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Gutting interior walls

I recently purchased an old (1892) Victorian home, and due to the fact that home hasn't been properly cared for in many years, and was vacant for 2+ years before I purchased it, I am doing a complete remodel. We will be completely re-wiring, plumbing, heating, etc. and the reccomendation from most of the contractors who have submitted bids is that we should gut the interior walls on both the first and second floor to make it easier and less expensive for all of their work (the old lath and plaster walls were not in good shape to begin with, so it makes sense any way). One contractor noted that whenever you gut a house of lath and plaster walls, that it affects the structural integrity of the home and you need to take steps to brace the interior. Otherwise, the house can twist out of shape, or in a worst case scenario, can even come down in a bad storm. Can anyone provide reccomendations on how to brace the walls as I tear them out? If I run 2x4s the length of each wall at the bottom, middle, and top, would that be sufficient to hold the structural integrity of the house until the contractors are finished and I can begin sheetrocking? Any advice is greatly appreciated.

Timothy Miller
Re: Gutting interior walls

Howdy, I too am renovating a grand old home. Having removed most of the lath an plaster I haven't noticed any weakening of the structure. However if you want to shore up the walls consider installing 1"by 4" diagional bracing from floor to ceiling on the load bearing walls. Attach it to each stud with screws so later removal is easier. I rewired the home and removal of the plaster was a huge help in some areas an completly unnecessary in others. I ran new wire from basement to first floor and opening first floor ceiling wired second and in attic wire wired the ceiling of 2nd.
Oh after way too much demo i would recommend pulling the lath an plaster at same time not plaster seperatly. Now looking for a use for thousands of lath....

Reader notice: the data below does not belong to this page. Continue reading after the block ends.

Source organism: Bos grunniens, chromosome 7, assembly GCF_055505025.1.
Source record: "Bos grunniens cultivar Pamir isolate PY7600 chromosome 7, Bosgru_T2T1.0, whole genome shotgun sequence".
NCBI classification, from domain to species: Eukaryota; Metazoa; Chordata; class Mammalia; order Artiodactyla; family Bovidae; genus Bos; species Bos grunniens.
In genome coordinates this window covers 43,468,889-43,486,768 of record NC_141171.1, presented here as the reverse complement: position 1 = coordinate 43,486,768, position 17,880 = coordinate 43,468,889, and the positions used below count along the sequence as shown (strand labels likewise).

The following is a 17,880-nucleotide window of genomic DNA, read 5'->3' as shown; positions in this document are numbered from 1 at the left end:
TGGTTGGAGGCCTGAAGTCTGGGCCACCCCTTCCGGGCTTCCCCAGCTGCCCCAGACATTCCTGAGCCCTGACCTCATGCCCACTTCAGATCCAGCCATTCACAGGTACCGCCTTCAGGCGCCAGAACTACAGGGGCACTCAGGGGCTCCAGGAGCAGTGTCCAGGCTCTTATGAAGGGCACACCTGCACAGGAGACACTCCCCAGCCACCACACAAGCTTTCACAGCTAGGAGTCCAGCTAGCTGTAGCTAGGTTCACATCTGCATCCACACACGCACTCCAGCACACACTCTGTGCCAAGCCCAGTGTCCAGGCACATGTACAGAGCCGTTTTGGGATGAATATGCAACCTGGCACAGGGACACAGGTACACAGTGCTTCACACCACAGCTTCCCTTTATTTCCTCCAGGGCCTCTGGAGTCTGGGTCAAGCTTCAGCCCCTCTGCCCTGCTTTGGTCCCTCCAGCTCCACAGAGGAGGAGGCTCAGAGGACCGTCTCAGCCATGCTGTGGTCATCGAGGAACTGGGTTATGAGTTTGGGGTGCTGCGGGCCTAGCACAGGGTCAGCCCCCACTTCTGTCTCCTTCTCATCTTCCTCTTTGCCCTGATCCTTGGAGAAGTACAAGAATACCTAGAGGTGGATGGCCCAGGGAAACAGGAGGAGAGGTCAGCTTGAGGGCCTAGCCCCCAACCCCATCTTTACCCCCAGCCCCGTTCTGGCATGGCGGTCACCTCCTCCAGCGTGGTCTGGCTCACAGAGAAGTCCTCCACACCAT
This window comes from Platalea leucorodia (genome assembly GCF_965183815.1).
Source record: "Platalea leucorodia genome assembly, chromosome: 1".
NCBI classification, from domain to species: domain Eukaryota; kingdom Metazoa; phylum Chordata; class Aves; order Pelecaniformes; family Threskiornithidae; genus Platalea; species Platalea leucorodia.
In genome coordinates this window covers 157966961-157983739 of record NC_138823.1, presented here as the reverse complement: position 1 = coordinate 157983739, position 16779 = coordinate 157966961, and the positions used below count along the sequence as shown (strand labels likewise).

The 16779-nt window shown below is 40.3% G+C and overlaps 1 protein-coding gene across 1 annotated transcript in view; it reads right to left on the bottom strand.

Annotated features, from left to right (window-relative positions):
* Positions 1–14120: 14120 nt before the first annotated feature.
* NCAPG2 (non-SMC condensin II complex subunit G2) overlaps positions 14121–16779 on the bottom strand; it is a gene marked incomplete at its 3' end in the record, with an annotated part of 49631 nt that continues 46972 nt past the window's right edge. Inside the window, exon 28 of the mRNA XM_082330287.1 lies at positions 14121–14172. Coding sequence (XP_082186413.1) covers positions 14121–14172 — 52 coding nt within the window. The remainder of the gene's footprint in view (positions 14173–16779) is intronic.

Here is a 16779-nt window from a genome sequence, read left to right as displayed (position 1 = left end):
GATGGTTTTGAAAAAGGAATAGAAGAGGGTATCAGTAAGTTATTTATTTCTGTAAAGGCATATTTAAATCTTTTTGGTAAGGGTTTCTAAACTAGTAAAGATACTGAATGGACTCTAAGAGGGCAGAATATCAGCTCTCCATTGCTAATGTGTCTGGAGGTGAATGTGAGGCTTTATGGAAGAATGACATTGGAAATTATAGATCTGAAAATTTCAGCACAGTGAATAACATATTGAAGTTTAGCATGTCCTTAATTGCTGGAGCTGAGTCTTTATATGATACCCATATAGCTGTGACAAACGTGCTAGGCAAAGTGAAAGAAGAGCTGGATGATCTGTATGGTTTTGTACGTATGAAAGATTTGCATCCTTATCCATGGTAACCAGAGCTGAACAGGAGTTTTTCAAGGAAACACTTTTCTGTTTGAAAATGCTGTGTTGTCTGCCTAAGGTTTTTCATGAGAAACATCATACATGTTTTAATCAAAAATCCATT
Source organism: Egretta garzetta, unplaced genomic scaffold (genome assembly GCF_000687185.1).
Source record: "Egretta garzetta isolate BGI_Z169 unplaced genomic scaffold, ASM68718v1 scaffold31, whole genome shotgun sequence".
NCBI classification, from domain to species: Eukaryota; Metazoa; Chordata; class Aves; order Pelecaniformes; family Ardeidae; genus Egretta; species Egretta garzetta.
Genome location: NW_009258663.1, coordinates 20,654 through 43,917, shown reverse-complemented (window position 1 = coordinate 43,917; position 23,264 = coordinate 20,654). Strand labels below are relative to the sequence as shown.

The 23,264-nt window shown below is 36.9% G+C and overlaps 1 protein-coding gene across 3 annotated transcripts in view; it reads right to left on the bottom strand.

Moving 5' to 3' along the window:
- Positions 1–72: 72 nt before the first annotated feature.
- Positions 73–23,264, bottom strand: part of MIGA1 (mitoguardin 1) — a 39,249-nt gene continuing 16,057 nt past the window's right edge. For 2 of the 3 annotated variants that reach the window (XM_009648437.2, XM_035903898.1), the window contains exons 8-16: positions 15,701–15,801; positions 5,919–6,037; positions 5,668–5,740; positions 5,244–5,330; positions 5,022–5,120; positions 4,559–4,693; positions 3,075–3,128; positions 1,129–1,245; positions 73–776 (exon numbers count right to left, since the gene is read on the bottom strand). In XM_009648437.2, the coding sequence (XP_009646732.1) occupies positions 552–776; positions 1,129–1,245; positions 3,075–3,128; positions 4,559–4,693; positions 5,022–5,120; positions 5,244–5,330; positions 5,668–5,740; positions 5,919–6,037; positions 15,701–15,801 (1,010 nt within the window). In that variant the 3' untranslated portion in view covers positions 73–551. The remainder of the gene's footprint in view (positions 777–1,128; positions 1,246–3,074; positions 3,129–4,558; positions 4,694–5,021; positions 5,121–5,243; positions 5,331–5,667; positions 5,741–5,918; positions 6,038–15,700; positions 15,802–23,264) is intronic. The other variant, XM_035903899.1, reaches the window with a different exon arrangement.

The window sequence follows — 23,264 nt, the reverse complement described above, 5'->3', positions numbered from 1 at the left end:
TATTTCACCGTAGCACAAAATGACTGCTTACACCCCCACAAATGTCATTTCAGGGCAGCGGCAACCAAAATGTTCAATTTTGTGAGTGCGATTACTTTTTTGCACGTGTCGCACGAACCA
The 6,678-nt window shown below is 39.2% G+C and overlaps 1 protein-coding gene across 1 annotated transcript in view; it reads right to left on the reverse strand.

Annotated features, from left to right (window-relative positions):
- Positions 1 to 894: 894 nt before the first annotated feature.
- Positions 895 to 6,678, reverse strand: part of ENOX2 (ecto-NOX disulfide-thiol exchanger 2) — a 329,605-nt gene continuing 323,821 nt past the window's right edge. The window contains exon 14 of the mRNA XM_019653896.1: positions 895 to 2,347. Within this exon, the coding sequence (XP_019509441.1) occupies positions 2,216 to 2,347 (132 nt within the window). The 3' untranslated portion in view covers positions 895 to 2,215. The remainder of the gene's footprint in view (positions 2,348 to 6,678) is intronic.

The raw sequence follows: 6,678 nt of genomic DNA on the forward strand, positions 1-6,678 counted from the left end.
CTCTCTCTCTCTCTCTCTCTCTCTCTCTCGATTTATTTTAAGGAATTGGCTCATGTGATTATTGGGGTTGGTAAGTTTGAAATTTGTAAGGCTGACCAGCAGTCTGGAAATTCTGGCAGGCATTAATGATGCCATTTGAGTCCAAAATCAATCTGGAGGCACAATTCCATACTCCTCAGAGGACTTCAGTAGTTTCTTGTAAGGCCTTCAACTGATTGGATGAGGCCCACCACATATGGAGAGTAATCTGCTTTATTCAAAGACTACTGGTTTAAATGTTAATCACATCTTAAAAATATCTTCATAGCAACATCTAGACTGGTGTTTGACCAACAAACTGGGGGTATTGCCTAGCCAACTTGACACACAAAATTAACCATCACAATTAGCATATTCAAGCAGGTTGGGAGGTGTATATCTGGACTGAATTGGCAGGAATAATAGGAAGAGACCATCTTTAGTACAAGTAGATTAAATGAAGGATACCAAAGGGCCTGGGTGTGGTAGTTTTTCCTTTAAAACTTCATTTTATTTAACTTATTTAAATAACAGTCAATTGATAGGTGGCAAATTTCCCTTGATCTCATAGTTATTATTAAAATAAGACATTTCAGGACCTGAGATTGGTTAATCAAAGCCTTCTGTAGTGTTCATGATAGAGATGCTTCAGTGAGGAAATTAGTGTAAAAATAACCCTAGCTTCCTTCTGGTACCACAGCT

Re: Gutting interior walls

I don't see a problem with your house collapsing unless you have some unusual stud spacing other than 16"OC (on center). If that were the situation why didn't it fall down when they were building it before it was plastered. You can bet they were not plastering right up with the framers. AS long as you don't start knocking down 2x4 walls with the plaster and lath you should be fine. If you feel queezy about it put some diagonal bracing at 45% from floor to ceiling about every 10 feet.

Calcats ;)

Re: Gutting interior walls

i posted a big reply to this yesterday and it seems to have disappeared. what i did say was that if the walls are non-loadbearing then they can come down without any issues. lath does NOT provide any structural integrity what so ever. i also mentioned that you should check the license of the contractor that told you it was structural or call a couple of references he can give you and see what kind of work he does.

A. Spruce
Re: Gutting interior walls
MLBSF wrote:

i posted a big reply to this yesterday and it seems to have disappeared.

There are two threads on this subject.

Re: Gutting interior walls

Thanks for the replies. It didn't sound right to me either. I've done a lot of home improvement jobs at my current house, and do a lot of research before I start each one, and never came across this concept before.

Sorry for the two threads. I posted one in interior general before i saw the walls and ceiling category.

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